Good news: You have a new client—and she needs tons of content. Bad news: She sells auto parts. Or prostate cancer services. Or neo-abstract expressionist paintings. Not that these products are bad. Far from it. But you know nothing—zero, zilch, nada—about them.
How are you going to do it? How are you going to write scads of strong, persuasive content—that engages and builds relationship, that converts and sells—when the product means nothing to you?
You have to fall in love. That’s right: You have to fall in love with auto parts.
Fall in love with a product??
Yes. The best way—for me, the only way—to write passionate product copy is to fall passionately in love with the product. I need to be besotted by the product’s features. Thrilled with all it does for me. Fascinated by its past. And enamored of its future—of our future. Together.
It’s easy with some products: What’s not to love about Sardinian vacation packages or Veuve Clicquot Champagne? But realistically? How often do you write sales copy for these product bonbons? More likely your copy sells hypertension medication, charge card services or Christmas ornaments. (I’ve written copy for all of these.)
How can you write hot copy for less-than-glam products? How can you fall in love with goods and services that don’t—at first—make your heart race?
How to feel the love for your product
Falling in love with a product is a lot like falling in love in real life. Once in a blue moon, it’s love at first sight. More often, love grows as you get to know your beloved. Like relationships, you get what you give: You have to make an effort to discover your product’s true beauty and goodness.
Warning: Don’t look for love in all the wrong places
Before I my share my romantic how-tos, a cautionary word about product passion: Please don’t fall into destructive relationships. If you’re asked to write copy for a product that’s unethical, illegal—or just plain doesn’t sit right with you—stop. I know, easier said than done. Those “bad” projects often come with temptingly “good” copy fees. But ask questions, get the lowdown—and do the right thing.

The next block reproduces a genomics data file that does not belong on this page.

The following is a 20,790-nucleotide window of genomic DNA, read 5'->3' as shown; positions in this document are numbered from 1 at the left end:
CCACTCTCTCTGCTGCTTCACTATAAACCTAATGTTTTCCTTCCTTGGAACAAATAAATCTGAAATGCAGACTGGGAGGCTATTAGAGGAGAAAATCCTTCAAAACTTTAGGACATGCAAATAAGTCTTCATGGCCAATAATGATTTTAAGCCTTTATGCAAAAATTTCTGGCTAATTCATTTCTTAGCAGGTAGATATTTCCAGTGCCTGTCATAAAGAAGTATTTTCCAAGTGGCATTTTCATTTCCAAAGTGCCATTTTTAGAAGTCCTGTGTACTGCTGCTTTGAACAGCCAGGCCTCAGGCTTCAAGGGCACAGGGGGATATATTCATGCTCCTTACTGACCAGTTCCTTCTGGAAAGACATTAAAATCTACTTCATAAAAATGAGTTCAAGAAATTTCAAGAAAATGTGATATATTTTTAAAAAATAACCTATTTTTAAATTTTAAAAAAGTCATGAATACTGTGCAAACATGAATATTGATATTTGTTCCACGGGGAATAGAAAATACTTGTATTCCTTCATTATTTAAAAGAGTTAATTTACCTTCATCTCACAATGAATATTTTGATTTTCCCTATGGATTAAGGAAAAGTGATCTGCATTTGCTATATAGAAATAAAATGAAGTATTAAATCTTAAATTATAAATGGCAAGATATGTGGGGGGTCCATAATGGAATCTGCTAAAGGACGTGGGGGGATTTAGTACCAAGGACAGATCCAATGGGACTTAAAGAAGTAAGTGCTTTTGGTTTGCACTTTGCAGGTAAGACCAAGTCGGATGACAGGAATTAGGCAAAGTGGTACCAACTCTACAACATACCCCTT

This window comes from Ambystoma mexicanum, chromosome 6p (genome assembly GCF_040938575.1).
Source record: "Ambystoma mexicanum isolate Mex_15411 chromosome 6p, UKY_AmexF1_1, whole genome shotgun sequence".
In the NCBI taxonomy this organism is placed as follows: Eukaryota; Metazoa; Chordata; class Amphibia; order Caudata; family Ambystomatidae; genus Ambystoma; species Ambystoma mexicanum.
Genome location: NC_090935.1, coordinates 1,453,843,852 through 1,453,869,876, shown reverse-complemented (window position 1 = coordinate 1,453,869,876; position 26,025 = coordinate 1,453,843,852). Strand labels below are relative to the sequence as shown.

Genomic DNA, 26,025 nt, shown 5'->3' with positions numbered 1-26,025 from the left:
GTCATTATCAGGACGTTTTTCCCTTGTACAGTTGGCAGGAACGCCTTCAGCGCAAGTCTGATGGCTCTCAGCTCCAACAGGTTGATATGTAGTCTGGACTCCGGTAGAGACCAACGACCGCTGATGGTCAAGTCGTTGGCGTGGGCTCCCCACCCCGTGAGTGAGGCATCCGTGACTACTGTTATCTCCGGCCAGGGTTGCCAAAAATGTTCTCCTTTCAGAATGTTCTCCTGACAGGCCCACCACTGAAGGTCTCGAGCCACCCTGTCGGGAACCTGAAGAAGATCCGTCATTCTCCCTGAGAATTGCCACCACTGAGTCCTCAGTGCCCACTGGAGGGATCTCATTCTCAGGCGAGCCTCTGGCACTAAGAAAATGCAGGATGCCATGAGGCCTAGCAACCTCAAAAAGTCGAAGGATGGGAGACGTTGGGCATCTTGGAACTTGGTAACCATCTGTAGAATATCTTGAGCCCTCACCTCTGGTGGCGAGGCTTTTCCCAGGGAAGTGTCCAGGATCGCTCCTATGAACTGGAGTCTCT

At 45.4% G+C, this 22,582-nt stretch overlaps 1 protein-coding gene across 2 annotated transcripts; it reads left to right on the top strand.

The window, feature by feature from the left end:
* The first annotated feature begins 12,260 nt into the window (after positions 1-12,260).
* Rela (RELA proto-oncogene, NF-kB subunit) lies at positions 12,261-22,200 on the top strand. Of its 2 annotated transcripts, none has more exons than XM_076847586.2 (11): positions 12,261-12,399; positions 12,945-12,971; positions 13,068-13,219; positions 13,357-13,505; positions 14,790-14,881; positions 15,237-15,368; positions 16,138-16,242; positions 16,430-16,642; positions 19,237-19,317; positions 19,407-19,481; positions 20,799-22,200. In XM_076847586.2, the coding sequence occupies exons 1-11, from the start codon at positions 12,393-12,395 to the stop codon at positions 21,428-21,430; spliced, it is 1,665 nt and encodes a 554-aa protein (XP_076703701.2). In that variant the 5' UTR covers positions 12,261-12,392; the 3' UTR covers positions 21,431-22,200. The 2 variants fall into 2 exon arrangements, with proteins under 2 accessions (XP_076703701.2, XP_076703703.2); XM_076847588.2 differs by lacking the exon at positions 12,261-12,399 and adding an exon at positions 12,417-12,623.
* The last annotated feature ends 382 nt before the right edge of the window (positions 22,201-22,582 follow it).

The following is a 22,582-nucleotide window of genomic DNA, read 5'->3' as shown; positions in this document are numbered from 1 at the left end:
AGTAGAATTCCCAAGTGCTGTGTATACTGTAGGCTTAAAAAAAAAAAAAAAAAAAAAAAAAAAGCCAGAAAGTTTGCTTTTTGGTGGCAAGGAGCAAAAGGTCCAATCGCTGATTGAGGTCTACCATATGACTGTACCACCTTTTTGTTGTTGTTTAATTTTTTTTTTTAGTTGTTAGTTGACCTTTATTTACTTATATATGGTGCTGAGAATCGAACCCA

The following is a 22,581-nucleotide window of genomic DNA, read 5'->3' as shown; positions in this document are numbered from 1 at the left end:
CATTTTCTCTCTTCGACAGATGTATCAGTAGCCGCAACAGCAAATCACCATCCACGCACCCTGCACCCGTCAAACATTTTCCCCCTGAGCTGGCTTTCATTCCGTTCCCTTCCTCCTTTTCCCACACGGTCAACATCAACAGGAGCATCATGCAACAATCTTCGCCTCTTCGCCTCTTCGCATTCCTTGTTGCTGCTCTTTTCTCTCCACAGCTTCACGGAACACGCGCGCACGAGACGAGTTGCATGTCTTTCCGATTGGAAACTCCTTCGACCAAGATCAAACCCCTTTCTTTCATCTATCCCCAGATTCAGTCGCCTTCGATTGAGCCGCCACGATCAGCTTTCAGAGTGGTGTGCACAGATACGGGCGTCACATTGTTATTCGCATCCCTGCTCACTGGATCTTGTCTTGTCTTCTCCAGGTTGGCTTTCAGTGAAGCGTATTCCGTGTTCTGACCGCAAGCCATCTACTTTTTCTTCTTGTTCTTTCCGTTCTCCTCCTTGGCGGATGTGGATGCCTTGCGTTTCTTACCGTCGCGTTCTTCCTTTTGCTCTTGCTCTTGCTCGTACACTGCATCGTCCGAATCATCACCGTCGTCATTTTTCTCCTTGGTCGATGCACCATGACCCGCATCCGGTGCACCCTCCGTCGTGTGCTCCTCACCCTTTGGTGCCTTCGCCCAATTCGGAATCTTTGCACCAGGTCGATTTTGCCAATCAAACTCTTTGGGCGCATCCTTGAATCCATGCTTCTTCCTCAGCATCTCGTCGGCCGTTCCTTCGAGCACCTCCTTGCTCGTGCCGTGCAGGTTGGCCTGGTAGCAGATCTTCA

So, given you’ve agreed to write about genuinely good and useful—if unsexy—products, here’s how to move love along.
4 tips for writing your product love story
Keep an open mind. Kidney dialysis. Corporate management. Gardening equipment. They’re not sexy sells. At first. But the truth? These are critical products and services. Things clients and customers need. So don’t immediately turn up your nose because the product lacks glamour. Instead…
Get to know your darling. Do your research. Find out everything you can about the product. Search the company website, read its collateral, white papers and other literature. And while you’re collecting all this information, take notes and jot down ideas and questions. Then schedule some time with the product marketing manager, sales people or company owner to get answers and fill in the gaps.
Meet the family. In addition to chatting with company marketers and executives, try to speak to as many rank-and-file company employees as possible. If time and budget allow, spend a half-day onsite. When I’m writing healthcare copy, for example, some of my best USPs and marketing hooks come from checking out firsthand “customer experience” in the waiting room, or chatting up nurses.
Look for the human connection. Borrow an actor’s method to find humanity, love and motivation for your product. Study your product’s customers for emotional clues, query the business’ founder to uncover hidden passion and check out competitor products to see what gets them all fired up.
Do you fall in love when you write copy?
What about you? Do you have to fall for your product before you start writing marketing copy? Share your love story. Or, on the other hand, do you manage to keep a dispassionate distance while writing passionate copy? Tell us about that. You cad.
Lorraine Thompson is a New York copywriter who writes passionate copy for your products and services. Want to discuss your copy project or content strategy needs? Contact Lorraine today and follow her at WritersKitchen on Twitter.
Photo courtesy of Beesnest McClain